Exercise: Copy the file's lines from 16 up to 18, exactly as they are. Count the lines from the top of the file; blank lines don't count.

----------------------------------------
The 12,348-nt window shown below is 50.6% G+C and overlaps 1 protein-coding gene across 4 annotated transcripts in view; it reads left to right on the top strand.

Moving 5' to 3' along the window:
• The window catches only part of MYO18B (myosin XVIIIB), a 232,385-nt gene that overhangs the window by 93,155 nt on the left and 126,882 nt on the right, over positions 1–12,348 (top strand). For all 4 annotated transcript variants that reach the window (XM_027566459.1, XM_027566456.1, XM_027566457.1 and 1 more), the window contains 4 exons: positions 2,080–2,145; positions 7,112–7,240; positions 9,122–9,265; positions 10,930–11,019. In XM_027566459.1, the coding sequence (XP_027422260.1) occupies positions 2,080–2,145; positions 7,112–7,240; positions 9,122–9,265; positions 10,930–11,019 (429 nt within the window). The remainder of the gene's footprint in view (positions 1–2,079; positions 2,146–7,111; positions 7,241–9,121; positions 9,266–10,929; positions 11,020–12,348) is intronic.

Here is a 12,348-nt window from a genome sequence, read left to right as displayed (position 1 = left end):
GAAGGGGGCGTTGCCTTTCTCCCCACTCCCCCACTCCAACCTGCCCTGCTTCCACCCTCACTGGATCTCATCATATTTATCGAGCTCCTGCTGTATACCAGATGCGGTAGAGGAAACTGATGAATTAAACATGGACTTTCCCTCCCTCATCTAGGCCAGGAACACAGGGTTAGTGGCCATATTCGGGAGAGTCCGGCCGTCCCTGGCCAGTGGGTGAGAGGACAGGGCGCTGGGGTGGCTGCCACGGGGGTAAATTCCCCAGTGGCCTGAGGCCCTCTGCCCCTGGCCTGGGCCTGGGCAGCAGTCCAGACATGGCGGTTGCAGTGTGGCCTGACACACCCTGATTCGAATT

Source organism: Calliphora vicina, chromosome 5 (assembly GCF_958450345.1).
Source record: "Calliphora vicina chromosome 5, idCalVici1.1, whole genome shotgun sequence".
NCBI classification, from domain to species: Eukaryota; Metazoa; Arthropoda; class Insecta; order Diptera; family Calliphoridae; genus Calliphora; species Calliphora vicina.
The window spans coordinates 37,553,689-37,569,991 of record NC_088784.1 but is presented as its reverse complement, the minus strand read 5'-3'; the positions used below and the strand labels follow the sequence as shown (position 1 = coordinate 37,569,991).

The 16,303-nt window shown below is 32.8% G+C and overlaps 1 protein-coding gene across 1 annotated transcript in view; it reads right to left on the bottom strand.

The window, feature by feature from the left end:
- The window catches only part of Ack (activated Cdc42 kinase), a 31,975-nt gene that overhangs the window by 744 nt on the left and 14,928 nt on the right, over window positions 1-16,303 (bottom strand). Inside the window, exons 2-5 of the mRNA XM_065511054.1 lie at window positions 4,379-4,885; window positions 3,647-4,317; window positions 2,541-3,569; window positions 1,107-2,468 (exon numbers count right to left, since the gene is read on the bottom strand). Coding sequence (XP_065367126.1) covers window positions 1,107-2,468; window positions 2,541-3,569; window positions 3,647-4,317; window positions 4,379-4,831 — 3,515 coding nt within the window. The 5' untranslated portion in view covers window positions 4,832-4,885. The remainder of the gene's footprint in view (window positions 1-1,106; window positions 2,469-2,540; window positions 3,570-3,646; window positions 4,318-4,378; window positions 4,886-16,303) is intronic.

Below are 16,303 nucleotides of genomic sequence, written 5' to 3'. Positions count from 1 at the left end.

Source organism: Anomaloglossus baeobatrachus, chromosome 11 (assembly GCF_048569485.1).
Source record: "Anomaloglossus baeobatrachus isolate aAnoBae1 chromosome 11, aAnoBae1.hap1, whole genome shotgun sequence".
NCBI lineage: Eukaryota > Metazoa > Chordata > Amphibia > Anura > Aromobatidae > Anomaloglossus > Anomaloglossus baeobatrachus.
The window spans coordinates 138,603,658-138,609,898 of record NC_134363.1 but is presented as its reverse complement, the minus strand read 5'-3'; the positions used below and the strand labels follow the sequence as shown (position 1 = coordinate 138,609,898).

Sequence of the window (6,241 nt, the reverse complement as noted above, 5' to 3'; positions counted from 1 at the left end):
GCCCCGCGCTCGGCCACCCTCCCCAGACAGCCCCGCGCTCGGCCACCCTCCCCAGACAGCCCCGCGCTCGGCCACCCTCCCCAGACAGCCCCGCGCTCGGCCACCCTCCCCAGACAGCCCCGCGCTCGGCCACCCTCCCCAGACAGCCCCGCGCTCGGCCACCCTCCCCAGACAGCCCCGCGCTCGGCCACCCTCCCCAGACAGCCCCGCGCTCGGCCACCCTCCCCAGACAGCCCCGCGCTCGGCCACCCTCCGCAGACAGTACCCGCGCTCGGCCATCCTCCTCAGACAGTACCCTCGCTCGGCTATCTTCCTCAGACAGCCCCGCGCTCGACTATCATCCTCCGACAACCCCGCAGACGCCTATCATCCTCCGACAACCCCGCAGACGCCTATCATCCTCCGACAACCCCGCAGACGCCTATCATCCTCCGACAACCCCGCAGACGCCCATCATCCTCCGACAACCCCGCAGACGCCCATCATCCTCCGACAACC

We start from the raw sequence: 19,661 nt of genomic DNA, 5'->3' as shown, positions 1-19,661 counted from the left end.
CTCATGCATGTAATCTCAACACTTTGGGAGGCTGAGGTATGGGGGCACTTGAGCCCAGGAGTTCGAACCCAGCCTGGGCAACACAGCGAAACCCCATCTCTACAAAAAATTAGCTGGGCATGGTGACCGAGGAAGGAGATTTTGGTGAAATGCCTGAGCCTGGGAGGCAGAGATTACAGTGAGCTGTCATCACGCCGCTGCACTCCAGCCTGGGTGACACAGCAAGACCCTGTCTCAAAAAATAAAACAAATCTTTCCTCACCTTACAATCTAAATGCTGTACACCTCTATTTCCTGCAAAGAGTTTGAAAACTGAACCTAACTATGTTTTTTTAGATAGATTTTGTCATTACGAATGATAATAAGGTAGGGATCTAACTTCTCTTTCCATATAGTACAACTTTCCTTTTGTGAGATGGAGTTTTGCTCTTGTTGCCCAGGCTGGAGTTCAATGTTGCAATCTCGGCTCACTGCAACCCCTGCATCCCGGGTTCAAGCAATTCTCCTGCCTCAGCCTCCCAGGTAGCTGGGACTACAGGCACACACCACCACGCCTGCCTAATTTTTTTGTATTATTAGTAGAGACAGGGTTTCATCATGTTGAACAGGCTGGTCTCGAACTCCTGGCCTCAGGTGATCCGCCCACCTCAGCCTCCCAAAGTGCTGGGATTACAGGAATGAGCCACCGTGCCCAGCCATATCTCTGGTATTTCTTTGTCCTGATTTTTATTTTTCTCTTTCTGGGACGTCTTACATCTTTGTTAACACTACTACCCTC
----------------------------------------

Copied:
NCBI lineage: Eukaryota > Metazoa > Chordata > Amphibia > Anura > Aromobatidae > Anomaloglossus > Anomaloglossus baeobatrachus.
The window spans coordinates 138,603,658-138,609,898 of record NC_134363.1 but is presented as its reverse complement, the minus strand read 5'-3'; the positions used below and the strand labels follow the sequence as shown (position 1 = coordinate 138,609,898).

Sequence of the window (6,241 nt, the reverse complement as noted above, 5' to 3'; positions counted from 1 at the left end):